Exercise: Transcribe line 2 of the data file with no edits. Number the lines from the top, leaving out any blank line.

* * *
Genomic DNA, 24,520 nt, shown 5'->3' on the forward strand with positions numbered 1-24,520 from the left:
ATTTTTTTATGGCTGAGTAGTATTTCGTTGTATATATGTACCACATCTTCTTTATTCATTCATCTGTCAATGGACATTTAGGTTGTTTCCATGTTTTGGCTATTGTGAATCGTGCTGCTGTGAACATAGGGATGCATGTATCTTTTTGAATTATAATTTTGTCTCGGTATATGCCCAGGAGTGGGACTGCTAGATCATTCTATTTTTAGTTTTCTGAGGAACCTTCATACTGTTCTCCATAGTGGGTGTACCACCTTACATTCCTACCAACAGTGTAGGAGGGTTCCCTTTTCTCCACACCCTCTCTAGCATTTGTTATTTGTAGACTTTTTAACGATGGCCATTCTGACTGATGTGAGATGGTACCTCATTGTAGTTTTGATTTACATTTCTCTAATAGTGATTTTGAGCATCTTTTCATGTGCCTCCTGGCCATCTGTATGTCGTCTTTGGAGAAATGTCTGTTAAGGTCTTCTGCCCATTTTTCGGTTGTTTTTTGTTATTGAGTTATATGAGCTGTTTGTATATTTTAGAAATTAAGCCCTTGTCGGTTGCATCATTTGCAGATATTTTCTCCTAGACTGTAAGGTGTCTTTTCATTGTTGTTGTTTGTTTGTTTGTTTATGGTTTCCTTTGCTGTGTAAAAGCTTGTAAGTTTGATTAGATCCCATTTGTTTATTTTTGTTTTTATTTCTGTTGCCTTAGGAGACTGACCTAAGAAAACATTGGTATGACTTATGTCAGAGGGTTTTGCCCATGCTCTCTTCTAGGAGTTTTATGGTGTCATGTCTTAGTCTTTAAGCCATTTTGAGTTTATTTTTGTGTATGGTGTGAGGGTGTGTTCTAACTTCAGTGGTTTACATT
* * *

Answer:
ATTTTTTTATGGCTGAGTAGTATTTCGTTGTATATATGTACCACATCTTCTTTATTCATTCATCTGTCAATGGACATTTAGGTTGTTTCCATGTTTTGGCTATTGTGAATCGTGCTGCTGTGAACATAGGGATGCATGTATCTTTTTGAATTATAATTTTGTCTCGGTATATGCCCAGGAGTGGGACTGCTAGATCATTCTATTTTTAGTTTTCTGAGGAACCTTCATACTGTTCTCCATAGTGGGTGTACCACCTTACATTCCTACCAACAGTGTAGGAGGGTTCCCTTTTCTCCACACCCTCTCTAGCATTTGTTATTTGTAGACTTTTTAACGATGGCCATTCTGACTGATGTGAGATGGTACCTCATTGTAGTTTTGATTTACATTTCTCTAATAGTGATTTTGAGCATCTTTTCATGTGCCTCCTGGCCATCTGTATGTCGTCTTTGGAGAAATGTCTGTTAAGGTCTTCTGCCCATTTTTCGGTTGTTTTTTGTTATTGAGTTATATGAGCTGTTTGTATATTTTAGAAATTAAGCCCTTGTCGGTTGCATCATTTGCAGATATTTTCTCCTAGACTGTAAGGTGTCTTTTCATTGTTGTTGTTTGTTTGTTTGTTTATGGTTTCCTTTGCTGTGTAAAAGCTTGTAAGTTTGATTAGATCCCATTTGTTTATTTTTGTTTTTATTTCTGTTGCCTTAGGAGACTGACCTAAGAAAACATTGGTATGACTTATGTCAGAGGGTTTTGCCCATGCTCTCTTCTAGGAGTTTTATGGTGTCATGTCTTAGTCTTTAAGCCATTTTGAGTTTATTTTTGTGTATGGTGTGAGGGTGTGTTCTAACTTCAGTGGTTTACATT